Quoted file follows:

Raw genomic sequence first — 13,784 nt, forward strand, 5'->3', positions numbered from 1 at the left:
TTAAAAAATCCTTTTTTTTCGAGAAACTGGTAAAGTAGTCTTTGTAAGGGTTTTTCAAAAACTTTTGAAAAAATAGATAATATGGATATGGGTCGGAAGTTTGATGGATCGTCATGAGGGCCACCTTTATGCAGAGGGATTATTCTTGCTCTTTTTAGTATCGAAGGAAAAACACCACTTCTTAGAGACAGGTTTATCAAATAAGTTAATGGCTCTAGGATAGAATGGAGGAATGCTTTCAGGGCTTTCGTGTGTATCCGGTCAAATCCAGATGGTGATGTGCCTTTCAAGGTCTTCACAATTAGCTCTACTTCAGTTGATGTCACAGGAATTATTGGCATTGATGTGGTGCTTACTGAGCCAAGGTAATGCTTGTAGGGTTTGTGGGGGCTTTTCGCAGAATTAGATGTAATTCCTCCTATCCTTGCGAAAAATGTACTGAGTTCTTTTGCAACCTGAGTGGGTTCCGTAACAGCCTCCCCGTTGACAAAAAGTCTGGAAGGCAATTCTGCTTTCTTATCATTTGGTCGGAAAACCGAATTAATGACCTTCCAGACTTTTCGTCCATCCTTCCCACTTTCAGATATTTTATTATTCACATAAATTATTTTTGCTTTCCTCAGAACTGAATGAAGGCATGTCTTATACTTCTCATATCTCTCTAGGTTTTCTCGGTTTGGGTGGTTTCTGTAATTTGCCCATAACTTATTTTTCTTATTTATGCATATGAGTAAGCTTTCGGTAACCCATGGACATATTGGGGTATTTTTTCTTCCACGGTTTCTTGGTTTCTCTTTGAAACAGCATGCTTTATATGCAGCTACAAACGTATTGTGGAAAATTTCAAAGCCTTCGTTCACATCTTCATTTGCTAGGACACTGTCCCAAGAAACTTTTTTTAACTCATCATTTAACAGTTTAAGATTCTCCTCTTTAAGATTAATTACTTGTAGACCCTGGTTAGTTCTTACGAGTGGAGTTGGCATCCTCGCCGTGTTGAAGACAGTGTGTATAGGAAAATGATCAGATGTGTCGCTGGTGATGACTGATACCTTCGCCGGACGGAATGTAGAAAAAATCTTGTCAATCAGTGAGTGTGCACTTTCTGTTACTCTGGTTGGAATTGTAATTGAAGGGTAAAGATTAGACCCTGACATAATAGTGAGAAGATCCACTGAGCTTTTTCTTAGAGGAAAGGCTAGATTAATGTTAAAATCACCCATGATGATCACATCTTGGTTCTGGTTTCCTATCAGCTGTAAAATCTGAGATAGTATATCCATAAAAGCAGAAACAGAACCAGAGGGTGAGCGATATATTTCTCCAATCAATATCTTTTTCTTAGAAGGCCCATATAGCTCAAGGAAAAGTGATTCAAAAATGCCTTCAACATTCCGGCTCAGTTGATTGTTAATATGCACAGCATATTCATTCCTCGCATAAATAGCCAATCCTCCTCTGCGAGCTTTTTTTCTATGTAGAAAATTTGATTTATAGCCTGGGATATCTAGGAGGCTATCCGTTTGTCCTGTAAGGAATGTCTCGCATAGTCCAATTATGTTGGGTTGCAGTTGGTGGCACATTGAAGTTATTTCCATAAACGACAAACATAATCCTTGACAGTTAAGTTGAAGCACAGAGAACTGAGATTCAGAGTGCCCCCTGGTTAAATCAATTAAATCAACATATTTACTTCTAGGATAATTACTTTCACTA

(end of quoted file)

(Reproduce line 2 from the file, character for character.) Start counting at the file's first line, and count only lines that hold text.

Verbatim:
TTAAAAAATCCTTTTTTTTCGAGAAACTGGTAAAGTAGTCTTTGTAAGGGTTTTTCAAAAACTTTTGAAAAAATAGATAATATGGATATGGGTCGGAAGTTTGATGGATCGTCATGAGGGCCACCTTTATGCAGAGGGATTATTCTTGCTCTTTTTAGTATCGAAGGAAAAACACCACTTCTTAGAGACAGGTTTATCAAATAAGTTAATGGCTCTAGGATAGAATGGAGGAATGCTTTCAGGGCTTTCGTGTGTATCCGGTCAAATCCAGATGGTGATGTGCCTTTCAAGGTCTTCACAATTAGCTCTACTTCAGTTGATGTCACAGGAATTATTGGCATTGATGTGGTGCTTACTGAGCCAAGGTAATGCTTGTAGGGTTTGTGGGGGCTTTTCGCAGAATTAGATGTAATTCCTCCTATCCTTGCGAAAAATGTACTGAGTTCTTTTGCAACCTGAGTGGGTTCCGTAACAGCCTCCCCGTTGACAAAAAGTCTGGAAGGCAATTCTGCTTTCTTATCATTTGGTCGGAAAACCGAATTAATGACCTTCCAGACTTTTCGTCCATCCTTCCCACTTTCAGATATTTTATTATTCACATAAATTATTTTTGCTTTCCTCAGAACTGAATGAAGGCATGTCTTATACTTCTCATATCTCTCTAGGTTTTCTCGGTTTGGGTGGTTTCTGTAATTTGCCCATAACTTATTTTTCTTATTTATGCATATGAGTAAGCTTTCGGTAACCCATGGACATATTGGGGTATTTTTTCTTCCACGGTTTCTTGGTTTCTCTTTGAAACAGCATGCTTTATATGCAGCTACAAACGTATTGTGGAAAATTTCAAAGCCTTCGTTCACATCTTCATTTGCTAGGACACTGTCCCAAGAAACTTTTTTTAACTCATCATTTAACAGTTTAAGATTCTCCTCTTTAAGATTAATTACTTGTAGACCCTGGTTAGTTCTTACGAGTGGAGTTGGCATCCTCGCCGTGTTGAAGACAGTGTGTATAGGAAAATGATCAGATGTGTCGCTGGTGATGACTGATACCTTCGCCGGACGGAATGTAGAAAAAATCTTGTCAATCAGTGAGTGTGCACTTTCTGTTACTCTGGTTGGAATTGTAATTGAAGGGTAAAGATTAGACCCTGACATAATAGTGAGAAGATCCACTGAGCTTTTTCTTAGAGGAAAGGCTAGATTAATGTTAAAATCACCCATGATGATCACATCTTGGTTCTGGTTTCCTATCAGCTGTAAAATCTGAGATAGTATATCCATAAAAGCAGAAACAGAACCAGAGGGTGAGCGATATATTTCTCCAATCAATATCTTTTTCTTAGAAGGCCCATATAGCTCAAGGAAAAGTGATTCAAAAATGCCTTCAACATTCCGGCTCAGTTGATTGTTAATATGCACAGCATATTCATTCCTCGCATAAATAGCCAATCCTCCTCTGCGAGCTTTTTTTCTATGTAGAAAATTTGATTTATAGCCTGGGATATCTAGGAGGCTATCCGTTTGTCCTGTAAGGAATGTCTCGCATAGTCCAATTATGTTGGGTTGCAGTTGGTGGCACATTGAAGTTATTTCCATAAACGACAAACATAATCCTTGACAGTTAAGTTGAAGCACAGAGAACTGAGATTCAGAGTGCCCCCTGGTTAAATCAATTAAATCAACATATTTACTTCTAGGATAATTACTTTCACTA